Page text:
We often bring family and friends to see the large ships in the harbour at Garrucha waiting to load their only export now - gypsum. My brother-in-law, an ex merchant seaman, enjoys telling us which country the ships waiting to load in the dock are from and how the gypsum is mined in Sorbas and brought down from the hills via a fleet of lorries. All Interesting stuff.

The port is also home to a small fishing fleet and has around 300 moorings for leisure boats. We love to wander around the marina, daydreaming about which boat we would like when we win the lottery, before visiting one of the many fish restaurants dotted along the harbour.

The other day, Mike and I were doing our usual walk and fantasising about the boat we would choose to sail the Mediterranean when Mike decided to visit the Tabacos before we went for lunch. We walked up the steps from the harbour, passing fishing nets with their yellow floats spread on the ground and harbour workers sitting in the shade of some outbuildings enjoying a fag break. Waiting for him on a bench overlooking the harbour, I noticed something stuck to the heel of my sandal. It looked like soggy newspaper with shredded bits dangling from the bottom. There was something else amongst it though; something pink and wet glistening in the sun. My stomach turned over as I realised I must have trodden on the remains of a mouse.  I shot up off the seat and wiped my sandal on the grass underneath a tree next to the bench. Something white and shaped like a miniature dog biscuit landed in the grass...... it was a tiny bone.                                                                                                         

When Mike arrived back, we scraped the remains off the grass into the paper bag his cigarettes had been in and dropped them into a bin, all thoughts of having lunch gone. I just wanted to go home, have a shower and scrub my foot. Going back down the steps to the car on the quayside a sudden movement caught my eye. I looked down to see a tiny heart shaped face peeking out from a drainpipe, its green eyes wide with terror. A kitten. I grabbed Mike's arm and pointed. noticing that his gaze was drawn to something else on the ground. The half scavanged body of what we assume now to be one of the kitten's siblings was lying with its entrails splayed across the path. What remaining fur it had was grey, white and wet .A bit like soggy newspaper. The full horror sunk in; this must be what I had trodden in on my way up the stairs. I wanted to be sick. I also wanted to grab the terrified creature from the pipe and take it home. But what about its other siblings, if there were any left? We couldn't rescue them all so I'm ashamed to say that we did nothing.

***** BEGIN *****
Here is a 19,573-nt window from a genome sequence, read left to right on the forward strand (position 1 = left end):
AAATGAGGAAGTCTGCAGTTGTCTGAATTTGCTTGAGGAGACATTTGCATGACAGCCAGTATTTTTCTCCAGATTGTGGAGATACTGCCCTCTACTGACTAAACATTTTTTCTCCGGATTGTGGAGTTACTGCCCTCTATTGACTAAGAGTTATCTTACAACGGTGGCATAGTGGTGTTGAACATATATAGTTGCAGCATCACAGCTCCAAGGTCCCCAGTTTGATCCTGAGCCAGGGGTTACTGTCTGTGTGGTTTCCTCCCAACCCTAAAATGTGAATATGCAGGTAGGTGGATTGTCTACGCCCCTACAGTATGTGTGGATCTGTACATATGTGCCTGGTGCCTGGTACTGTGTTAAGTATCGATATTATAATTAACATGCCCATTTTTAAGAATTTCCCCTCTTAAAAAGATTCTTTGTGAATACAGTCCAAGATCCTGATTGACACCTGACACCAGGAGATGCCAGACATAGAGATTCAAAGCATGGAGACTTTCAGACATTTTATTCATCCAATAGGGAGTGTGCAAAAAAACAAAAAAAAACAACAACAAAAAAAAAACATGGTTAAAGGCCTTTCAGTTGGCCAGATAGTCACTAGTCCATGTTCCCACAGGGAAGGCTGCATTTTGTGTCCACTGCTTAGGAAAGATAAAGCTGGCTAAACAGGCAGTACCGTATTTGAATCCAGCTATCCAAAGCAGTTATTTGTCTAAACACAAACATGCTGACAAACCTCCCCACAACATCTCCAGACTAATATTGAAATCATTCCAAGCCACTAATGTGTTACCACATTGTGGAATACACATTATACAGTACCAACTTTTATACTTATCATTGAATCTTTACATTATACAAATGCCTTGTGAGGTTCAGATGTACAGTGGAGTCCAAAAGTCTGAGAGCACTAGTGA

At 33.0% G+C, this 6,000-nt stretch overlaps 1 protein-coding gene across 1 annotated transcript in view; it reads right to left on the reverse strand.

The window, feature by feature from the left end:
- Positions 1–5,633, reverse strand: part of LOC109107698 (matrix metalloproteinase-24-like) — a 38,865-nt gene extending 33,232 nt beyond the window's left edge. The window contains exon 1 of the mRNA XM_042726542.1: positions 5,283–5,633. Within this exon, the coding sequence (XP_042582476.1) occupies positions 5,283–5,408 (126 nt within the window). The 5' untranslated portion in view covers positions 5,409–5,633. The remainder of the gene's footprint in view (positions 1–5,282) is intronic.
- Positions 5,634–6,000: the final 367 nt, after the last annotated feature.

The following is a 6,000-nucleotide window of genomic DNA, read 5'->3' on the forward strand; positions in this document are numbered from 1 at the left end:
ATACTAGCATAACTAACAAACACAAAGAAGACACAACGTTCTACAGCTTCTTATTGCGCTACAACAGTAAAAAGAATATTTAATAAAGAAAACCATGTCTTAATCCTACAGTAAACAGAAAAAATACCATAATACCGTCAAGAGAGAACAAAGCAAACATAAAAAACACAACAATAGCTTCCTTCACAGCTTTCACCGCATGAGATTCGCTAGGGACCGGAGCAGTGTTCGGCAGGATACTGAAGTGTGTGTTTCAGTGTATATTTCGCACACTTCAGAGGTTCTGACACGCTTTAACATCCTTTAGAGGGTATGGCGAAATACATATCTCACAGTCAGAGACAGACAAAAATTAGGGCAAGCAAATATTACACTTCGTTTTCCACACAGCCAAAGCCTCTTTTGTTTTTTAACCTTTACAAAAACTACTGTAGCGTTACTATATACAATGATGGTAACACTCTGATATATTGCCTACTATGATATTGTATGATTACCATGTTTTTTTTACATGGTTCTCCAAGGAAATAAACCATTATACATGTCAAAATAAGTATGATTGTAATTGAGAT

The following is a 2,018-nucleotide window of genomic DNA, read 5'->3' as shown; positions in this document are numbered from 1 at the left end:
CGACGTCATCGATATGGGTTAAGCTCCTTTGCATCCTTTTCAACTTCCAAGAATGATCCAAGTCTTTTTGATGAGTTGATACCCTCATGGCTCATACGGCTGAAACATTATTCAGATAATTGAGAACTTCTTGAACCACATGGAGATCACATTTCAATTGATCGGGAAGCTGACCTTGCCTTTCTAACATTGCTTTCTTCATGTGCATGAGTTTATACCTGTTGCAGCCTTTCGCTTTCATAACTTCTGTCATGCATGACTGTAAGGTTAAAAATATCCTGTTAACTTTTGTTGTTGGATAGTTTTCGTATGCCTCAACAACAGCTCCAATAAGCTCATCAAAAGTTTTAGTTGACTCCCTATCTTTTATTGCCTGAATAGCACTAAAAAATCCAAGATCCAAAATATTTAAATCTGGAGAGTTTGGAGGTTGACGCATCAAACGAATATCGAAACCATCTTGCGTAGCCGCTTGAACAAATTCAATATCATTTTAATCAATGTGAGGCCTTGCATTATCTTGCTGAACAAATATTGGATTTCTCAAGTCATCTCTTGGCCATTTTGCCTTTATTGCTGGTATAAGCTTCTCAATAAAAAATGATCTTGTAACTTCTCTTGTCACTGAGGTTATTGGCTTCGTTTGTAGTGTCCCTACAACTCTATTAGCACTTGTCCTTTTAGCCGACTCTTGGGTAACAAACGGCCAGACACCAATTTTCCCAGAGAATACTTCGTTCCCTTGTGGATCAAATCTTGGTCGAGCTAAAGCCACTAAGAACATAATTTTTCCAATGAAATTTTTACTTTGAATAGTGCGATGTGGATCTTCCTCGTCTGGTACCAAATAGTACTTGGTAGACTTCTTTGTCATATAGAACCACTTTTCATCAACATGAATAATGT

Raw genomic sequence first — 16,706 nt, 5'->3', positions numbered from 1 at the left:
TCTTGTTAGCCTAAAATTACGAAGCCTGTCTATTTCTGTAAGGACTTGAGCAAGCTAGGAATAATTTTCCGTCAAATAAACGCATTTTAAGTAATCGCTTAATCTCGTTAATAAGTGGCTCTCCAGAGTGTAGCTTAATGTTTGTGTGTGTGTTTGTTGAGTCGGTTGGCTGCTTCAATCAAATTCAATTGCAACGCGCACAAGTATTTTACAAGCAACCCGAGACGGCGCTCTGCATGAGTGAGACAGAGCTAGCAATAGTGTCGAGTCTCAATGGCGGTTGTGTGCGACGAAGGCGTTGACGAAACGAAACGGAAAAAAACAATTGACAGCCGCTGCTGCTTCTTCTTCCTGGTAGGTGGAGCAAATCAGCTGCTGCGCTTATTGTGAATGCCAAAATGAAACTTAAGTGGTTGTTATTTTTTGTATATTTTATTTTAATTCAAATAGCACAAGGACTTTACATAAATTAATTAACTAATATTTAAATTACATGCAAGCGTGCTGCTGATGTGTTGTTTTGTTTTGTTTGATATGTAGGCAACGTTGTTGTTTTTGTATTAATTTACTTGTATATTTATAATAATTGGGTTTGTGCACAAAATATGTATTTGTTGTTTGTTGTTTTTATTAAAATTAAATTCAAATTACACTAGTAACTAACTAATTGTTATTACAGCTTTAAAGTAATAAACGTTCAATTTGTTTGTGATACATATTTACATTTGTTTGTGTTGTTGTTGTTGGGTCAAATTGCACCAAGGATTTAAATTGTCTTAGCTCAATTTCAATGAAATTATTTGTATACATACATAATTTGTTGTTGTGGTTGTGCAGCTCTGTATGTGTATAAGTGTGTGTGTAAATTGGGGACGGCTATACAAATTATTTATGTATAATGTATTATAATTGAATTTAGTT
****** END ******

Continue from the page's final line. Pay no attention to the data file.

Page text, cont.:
I'm not a squeamish person nor am I naive to the dark side of life on the docks. I come from the Merseyside area of the UK and most of my family worked in shipping, either in the shipping offices on the Liverpool waterfront or in the merchant navy. I also subscribe to Darwin's theory of evolution (but not his views on womens' role in it I hasten to add!). I've just never had evidence of The Survival of the Fittest hanging from my foot before. Believe me, it adds a whole new perspective.

Feral cats are a huge problem here in Spain and there are some excellent charitable organisations working tirelessly offering rescue and neutering programmes and re-homing where possible. What can the rest of us do? I'm not sure. Donate cash? Volunteer in the catteries and kennels? Offer foster homes? One thing is for sure. The terrified face of that innocent little creature will haunt my dreams for a very long time.




A couple on the small urbanisation opposite ours have recently aquired an Alsation type puppy. A lovely little thing. Problem is, they leave it outside on the steps of their duplex when they go out. It's about 600 metres from us and we can see the poor thing  wandering up and down the outside steps over and over again and barking frantically at the front door for its owners. There are gates on each end of the staircase so it can't wander off and its owners appear to care for their dog in every other way when they are home, so how can they leave it to pine like this?

The strange thing is, our two don't respond to the constant barking. I guess they are able to distinguish an anguished woof from an aggressive one. They usually sit upright, their heads on one side, listening and watching through the window.

Ok; we leave our dogs sometimes when we go out and it's too hot to take them in the car. They are left inside in the cool with water on offer, the radio on and a window to nose out of. They have a routine. As soon as we leave, they head off into the bedroom with the toys that they sleep with and snooze till we get back. We know this because we hear them yawning from the bedroom when we come back up the path - and find their toys on the bed. The neighbours tell us that they don't bark when we are out which is a relief to know. Not only do we not want them to be distressed but we don't want to annoy the neighbours either.

Anyone thinking of moving out to Spain permanently should go for it. Don't hesitate. You will love the people, the food, the culture and the relaxed pace of life.  We have always had an excellent service from the vet in Garrucha and the dog groomer there is wonderful. Just be aware, though, that the Spanish, generally, have a very different attitude to animals that takes some adjusting to. It's 7am as I write this and already there is a pitiful howl coming from a dog in the distance; its owners probably having left for work.  You can either tolerate it or, if you find it too uncomfortable..... and if you are able of course..... maybe do something to help.